Marymere Falls

Olympic National Park, Washington, USA

About Marymere Falls


Hiking Distance: 1.6 miles round trip
Suggested Time: 60-90 minutes

Date first visited: 2011-08-21
Date last visited: 2011-08-21

Waterfall Latitude: 48.04985
Waterfall Longitude: -123.78864

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Marymere Falls was a waterfall that we knew had a lot of fanfare prior to our visit.

We suspect that the reason for its notoriety was because it was said to be the tallest waterfall in Olympic National Park.

Olympic_Peninsula_067_08212011 - Marymere Falls
Marymere Falls

We’re not sure if that’s a true claim or not, but the amount of literature devoted to it as well as the number of people we saw on this trail certainly made us think that was the case.

In fact the popularity of this waterfall was apparent to us the moment we pulled into the parking for the Marymere Falls trailhead and found out that it was full.

Luckily, someone pulled out of a spot right in front of us so the parking lacked the anxiety that I had anticipated.

As for the waterfall itself, it was gracefully thin and tall with a main plunge of around 90ft or so.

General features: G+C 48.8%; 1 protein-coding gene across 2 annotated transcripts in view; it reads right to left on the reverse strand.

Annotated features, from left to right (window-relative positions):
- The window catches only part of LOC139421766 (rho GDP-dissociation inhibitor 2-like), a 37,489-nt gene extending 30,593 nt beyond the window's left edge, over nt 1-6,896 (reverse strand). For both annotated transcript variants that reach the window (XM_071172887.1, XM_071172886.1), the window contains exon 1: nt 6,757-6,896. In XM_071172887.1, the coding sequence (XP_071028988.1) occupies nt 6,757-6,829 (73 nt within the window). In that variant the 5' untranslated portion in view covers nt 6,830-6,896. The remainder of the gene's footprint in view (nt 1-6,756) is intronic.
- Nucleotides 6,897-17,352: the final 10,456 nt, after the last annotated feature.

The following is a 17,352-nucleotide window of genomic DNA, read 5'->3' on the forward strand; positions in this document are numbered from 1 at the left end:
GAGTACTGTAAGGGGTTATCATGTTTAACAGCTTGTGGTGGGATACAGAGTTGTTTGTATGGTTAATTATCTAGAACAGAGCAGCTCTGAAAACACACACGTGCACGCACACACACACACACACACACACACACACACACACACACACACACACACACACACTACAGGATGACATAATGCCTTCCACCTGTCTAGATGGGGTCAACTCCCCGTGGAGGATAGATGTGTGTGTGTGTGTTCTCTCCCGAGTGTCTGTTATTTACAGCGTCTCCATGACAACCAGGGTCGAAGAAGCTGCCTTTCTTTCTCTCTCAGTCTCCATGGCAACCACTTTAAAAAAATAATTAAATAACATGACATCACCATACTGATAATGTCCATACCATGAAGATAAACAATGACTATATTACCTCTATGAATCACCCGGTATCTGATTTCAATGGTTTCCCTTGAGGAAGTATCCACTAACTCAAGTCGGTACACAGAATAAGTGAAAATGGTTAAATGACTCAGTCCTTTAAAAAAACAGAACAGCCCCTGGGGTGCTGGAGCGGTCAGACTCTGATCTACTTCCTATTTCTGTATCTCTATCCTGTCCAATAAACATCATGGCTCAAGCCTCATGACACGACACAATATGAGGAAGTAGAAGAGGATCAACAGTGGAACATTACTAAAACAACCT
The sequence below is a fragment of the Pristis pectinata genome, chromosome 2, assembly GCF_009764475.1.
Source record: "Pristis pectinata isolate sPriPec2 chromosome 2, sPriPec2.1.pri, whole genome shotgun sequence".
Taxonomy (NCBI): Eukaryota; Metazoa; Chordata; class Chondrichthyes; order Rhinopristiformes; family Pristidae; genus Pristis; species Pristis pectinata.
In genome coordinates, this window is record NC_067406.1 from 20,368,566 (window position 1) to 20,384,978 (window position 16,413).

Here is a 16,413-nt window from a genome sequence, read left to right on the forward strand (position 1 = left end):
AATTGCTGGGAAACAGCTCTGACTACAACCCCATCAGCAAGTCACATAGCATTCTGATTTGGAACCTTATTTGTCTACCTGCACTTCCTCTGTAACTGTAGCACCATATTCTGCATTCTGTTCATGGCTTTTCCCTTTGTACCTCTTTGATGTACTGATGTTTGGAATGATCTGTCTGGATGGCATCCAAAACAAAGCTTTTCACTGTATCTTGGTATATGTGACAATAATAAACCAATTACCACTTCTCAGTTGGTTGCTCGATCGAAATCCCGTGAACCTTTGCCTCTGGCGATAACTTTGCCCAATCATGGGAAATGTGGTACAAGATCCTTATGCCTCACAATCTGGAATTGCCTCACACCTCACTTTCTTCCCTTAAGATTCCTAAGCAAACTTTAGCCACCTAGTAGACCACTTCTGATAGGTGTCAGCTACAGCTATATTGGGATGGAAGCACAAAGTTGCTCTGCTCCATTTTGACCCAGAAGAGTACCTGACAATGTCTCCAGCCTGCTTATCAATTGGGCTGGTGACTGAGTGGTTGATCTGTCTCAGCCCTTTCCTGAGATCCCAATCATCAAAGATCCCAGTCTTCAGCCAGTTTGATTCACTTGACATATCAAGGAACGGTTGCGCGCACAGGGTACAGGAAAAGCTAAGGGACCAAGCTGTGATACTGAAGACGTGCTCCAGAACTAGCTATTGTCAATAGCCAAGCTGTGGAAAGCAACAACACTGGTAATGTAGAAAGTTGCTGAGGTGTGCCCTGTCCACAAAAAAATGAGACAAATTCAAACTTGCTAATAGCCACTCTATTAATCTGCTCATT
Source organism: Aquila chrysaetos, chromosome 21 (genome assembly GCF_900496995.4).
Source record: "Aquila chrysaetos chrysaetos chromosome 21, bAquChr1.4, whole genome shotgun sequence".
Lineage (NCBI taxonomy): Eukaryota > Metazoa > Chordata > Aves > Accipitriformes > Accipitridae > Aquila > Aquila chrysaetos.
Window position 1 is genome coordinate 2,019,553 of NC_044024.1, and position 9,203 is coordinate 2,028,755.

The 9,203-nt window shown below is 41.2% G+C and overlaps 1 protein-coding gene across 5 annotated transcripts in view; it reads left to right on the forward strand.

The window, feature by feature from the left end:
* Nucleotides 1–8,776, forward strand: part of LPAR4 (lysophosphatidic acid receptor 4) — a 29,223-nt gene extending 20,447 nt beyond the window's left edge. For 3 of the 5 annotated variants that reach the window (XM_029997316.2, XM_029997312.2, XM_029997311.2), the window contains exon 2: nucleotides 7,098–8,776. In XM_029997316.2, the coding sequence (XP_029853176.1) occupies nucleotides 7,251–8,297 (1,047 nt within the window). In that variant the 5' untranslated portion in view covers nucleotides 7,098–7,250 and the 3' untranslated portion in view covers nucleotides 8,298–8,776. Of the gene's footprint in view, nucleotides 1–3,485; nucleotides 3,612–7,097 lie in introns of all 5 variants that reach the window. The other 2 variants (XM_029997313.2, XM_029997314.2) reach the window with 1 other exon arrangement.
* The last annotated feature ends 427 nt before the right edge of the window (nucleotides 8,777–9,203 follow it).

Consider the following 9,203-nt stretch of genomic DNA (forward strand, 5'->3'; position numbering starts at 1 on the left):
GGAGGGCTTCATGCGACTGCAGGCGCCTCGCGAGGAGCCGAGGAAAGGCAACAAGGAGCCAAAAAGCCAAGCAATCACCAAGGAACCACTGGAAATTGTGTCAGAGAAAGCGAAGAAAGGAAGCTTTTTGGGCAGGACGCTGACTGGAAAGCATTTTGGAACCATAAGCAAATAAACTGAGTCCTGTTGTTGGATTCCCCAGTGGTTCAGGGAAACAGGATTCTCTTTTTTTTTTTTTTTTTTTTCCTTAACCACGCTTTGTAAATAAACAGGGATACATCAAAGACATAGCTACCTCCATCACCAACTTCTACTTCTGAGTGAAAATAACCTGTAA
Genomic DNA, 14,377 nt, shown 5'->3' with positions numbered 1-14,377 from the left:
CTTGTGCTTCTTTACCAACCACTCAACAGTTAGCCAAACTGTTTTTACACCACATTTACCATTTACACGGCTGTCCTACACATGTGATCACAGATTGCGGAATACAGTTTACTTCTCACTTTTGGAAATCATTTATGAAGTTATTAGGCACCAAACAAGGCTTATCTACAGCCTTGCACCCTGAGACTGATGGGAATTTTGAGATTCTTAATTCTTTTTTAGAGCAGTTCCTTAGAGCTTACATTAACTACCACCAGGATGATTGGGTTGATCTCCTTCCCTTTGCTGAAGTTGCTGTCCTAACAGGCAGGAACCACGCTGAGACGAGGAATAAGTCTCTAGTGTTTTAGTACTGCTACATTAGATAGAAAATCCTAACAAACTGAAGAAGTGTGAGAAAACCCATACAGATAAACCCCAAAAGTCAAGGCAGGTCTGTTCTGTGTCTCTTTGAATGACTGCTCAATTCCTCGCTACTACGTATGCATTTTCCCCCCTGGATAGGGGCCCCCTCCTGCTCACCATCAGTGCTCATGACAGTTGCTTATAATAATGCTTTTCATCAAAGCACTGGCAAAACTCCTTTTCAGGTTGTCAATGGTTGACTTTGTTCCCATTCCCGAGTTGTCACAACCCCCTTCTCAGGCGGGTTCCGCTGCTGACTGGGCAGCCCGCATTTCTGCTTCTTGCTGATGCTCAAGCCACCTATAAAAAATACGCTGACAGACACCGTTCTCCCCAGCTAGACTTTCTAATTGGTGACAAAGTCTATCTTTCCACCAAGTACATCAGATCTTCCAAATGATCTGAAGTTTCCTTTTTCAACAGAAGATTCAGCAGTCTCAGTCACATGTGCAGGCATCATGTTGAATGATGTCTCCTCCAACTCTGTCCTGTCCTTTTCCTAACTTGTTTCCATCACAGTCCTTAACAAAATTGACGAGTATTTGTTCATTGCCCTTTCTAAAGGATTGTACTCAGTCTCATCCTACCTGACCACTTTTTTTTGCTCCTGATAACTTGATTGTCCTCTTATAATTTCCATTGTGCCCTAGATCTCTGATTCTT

Olympic_Peninsula_033_08212011 - Partial view of some lower cascades downstream of the main plunge from Marymere Falls
Partial view of some lower cascades downstream of the main plunge from Marymere Falls

There was also an additional lower tier, which was harder to see given the twisting nature of the gorge it was in.

Nonetheless, it was one of the prettier waterfalls we had seen during our time in the Olympic Peninsula.

Hiking to Marymere Falls

Once we started the hike from the parking lot (see directions below), we took a mostly flat 1.6-mile round trip hike that we leisurely did in 90 minutes including photo stops.

The trail initially provided glimpses of Lake Crescent before going under the US101 and re-emerging in a forest full of tall trees.

Some of the trees had a girth that seemed wide enough for that dwarfed-by-a-tree photo op.

Olympic_Peninsula_020_08212011 - Looking out towards Lake Crescent on the way to Marymere Falls
Looking out towards Lake Crescent on the way to Marymere Falls

We also noticed a handful of other trails joining the Marymere Falls Trail including one leading to a lodge as well as another climbing steeply onto the difficult-looking Storm King Trail.